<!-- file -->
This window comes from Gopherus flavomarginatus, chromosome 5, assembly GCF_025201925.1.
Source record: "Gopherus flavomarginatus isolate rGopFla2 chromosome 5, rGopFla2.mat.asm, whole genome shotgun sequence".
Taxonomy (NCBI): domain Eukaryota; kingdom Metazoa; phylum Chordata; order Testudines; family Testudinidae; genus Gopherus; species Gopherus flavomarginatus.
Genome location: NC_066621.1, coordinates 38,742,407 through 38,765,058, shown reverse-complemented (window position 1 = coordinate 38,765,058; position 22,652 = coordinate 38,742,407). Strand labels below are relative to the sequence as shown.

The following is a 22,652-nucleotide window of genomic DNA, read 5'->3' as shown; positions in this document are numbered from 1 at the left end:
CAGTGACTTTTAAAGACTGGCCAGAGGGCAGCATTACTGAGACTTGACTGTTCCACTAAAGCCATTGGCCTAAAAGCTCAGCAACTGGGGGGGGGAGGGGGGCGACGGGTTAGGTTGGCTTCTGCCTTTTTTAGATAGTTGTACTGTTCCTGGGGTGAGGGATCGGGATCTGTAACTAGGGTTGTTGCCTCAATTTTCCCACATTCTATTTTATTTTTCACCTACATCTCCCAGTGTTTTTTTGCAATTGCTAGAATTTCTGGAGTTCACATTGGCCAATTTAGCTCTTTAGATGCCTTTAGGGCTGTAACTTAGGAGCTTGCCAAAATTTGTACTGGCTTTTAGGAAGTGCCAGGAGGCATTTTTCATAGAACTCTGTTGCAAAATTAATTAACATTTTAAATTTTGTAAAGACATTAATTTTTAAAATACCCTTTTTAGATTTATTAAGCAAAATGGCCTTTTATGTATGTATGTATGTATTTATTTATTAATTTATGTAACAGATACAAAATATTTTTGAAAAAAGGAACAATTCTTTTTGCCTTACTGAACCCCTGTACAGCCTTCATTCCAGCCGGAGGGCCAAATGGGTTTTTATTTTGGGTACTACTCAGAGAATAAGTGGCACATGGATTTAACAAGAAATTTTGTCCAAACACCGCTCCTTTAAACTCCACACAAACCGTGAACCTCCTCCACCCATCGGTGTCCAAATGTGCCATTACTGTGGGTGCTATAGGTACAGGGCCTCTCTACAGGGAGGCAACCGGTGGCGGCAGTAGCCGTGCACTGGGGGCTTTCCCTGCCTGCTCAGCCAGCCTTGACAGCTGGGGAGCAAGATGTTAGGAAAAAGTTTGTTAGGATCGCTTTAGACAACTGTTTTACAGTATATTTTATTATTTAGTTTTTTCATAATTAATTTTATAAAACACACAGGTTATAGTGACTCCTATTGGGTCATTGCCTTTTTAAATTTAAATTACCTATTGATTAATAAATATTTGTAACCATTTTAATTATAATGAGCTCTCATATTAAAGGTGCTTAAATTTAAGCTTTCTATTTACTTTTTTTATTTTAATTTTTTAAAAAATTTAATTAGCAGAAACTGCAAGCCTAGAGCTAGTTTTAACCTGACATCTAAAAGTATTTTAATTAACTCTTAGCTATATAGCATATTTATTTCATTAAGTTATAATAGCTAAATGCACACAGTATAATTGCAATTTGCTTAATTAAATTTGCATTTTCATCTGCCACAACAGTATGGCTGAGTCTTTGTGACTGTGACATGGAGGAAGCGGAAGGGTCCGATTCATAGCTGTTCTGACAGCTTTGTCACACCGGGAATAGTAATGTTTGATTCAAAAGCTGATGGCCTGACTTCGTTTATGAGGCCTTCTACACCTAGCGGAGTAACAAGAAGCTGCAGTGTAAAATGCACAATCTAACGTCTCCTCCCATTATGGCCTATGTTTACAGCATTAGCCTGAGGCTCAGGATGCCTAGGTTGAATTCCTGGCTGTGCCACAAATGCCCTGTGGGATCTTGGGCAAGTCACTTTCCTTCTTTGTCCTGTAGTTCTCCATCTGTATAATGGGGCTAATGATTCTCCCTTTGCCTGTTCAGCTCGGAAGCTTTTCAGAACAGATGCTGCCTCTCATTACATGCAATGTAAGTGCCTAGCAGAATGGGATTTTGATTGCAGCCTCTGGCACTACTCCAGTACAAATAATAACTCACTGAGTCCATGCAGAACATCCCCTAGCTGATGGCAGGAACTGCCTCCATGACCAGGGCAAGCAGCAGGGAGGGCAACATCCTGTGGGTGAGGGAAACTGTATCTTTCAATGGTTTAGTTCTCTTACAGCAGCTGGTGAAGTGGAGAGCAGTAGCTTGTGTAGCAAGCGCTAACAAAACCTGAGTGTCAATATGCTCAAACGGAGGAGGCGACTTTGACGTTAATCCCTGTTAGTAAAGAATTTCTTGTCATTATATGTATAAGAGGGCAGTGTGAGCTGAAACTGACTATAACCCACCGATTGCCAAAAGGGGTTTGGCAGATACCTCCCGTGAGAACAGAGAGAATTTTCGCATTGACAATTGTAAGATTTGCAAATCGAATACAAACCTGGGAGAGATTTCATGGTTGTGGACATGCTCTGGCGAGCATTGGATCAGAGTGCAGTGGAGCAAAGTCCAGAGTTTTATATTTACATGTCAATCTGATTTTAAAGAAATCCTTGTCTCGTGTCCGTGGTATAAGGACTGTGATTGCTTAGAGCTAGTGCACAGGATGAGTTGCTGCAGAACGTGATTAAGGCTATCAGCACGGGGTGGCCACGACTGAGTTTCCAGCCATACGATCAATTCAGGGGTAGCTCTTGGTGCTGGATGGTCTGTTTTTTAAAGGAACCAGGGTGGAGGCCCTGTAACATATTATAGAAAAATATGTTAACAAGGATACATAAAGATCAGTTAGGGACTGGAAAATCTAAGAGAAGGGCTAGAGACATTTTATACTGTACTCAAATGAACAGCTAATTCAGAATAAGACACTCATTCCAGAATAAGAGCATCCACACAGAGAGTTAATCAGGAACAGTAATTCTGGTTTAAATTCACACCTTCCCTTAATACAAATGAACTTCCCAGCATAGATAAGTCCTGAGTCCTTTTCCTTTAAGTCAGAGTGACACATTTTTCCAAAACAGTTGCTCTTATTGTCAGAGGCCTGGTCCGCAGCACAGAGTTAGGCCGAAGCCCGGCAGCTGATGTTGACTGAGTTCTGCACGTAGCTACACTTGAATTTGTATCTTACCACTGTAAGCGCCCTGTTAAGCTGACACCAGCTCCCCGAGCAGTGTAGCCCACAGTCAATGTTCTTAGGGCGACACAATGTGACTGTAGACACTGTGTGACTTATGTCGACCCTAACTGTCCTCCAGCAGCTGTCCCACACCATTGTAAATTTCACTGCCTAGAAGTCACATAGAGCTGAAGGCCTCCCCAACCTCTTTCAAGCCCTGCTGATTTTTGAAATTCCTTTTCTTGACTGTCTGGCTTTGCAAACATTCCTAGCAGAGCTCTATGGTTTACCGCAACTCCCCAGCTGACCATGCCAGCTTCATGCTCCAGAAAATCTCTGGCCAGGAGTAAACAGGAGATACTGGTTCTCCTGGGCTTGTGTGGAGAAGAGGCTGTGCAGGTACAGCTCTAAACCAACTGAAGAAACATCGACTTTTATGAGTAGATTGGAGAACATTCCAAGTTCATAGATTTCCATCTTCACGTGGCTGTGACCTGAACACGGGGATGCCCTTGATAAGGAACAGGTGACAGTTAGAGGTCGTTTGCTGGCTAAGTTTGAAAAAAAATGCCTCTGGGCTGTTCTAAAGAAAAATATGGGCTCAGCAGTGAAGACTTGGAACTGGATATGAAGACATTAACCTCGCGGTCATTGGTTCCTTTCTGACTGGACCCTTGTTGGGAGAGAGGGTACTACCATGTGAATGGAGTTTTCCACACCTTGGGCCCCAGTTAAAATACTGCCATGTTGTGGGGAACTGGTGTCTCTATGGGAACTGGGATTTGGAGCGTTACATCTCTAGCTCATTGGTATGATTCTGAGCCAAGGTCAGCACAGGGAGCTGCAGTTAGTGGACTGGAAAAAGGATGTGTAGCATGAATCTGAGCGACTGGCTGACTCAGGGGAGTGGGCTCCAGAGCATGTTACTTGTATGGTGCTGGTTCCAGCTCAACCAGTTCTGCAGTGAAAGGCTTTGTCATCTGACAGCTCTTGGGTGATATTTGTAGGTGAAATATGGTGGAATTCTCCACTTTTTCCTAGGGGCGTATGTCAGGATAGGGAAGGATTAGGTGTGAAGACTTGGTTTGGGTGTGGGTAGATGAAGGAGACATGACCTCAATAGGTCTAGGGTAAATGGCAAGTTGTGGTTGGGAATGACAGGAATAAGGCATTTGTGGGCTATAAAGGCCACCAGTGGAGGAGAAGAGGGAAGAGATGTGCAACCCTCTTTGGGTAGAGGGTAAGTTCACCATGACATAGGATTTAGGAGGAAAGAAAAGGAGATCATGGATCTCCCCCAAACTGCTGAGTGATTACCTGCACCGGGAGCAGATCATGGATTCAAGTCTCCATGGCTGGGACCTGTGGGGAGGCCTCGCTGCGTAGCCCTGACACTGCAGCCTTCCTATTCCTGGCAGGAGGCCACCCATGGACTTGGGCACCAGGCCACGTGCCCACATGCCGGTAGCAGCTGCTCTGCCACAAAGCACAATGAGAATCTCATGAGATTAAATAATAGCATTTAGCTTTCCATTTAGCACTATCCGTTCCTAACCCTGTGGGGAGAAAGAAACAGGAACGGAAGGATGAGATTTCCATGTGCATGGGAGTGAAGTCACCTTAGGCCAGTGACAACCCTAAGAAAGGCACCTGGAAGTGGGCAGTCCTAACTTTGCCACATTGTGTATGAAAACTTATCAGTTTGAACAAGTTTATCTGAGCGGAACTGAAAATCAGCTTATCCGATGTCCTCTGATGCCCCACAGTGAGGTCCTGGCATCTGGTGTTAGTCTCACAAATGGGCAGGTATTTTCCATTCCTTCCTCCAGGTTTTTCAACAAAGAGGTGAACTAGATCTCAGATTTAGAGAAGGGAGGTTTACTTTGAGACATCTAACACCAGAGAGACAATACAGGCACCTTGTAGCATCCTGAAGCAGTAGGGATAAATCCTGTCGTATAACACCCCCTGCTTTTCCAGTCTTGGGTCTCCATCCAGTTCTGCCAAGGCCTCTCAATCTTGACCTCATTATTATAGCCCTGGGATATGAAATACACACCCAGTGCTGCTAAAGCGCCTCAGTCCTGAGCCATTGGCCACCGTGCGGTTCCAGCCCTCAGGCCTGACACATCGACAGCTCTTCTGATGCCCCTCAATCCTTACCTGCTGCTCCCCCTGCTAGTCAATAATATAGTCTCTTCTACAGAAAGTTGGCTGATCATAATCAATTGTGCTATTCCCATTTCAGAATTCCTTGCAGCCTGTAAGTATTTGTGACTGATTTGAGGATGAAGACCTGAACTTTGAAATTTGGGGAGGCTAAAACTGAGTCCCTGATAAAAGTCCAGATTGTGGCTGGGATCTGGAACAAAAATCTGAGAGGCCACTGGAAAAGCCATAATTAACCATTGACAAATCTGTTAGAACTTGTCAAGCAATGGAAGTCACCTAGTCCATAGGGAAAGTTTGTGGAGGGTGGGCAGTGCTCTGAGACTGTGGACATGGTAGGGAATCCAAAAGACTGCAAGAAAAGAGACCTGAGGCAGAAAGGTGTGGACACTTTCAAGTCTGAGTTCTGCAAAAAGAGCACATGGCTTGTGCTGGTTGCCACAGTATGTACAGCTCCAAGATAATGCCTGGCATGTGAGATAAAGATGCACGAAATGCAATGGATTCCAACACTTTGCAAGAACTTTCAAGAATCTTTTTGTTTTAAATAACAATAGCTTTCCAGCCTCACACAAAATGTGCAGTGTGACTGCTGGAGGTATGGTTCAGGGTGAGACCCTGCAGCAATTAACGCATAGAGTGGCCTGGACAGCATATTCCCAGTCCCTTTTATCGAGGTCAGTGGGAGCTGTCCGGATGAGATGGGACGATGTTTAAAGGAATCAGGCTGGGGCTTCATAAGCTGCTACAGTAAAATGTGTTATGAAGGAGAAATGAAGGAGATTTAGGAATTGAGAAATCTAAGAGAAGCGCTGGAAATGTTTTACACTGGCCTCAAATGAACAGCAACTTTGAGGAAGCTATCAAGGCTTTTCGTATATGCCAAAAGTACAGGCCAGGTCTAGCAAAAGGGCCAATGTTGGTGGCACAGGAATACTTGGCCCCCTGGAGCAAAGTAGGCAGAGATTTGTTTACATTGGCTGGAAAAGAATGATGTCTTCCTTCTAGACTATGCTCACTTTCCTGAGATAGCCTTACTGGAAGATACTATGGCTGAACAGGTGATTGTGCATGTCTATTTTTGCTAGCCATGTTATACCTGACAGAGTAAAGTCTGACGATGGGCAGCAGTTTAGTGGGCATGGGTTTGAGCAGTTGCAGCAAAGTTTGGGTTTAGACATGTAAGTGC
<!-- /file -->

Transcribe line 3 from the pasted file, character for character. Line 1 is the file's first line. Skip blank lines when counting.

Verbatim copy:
Taxonomy (NCBI): domain Eukaryota; kingdom Metazoa; phylum Chordata; order Testudines; family Testudinidae; genus Gopherus; species Gopherus flavomarginatus.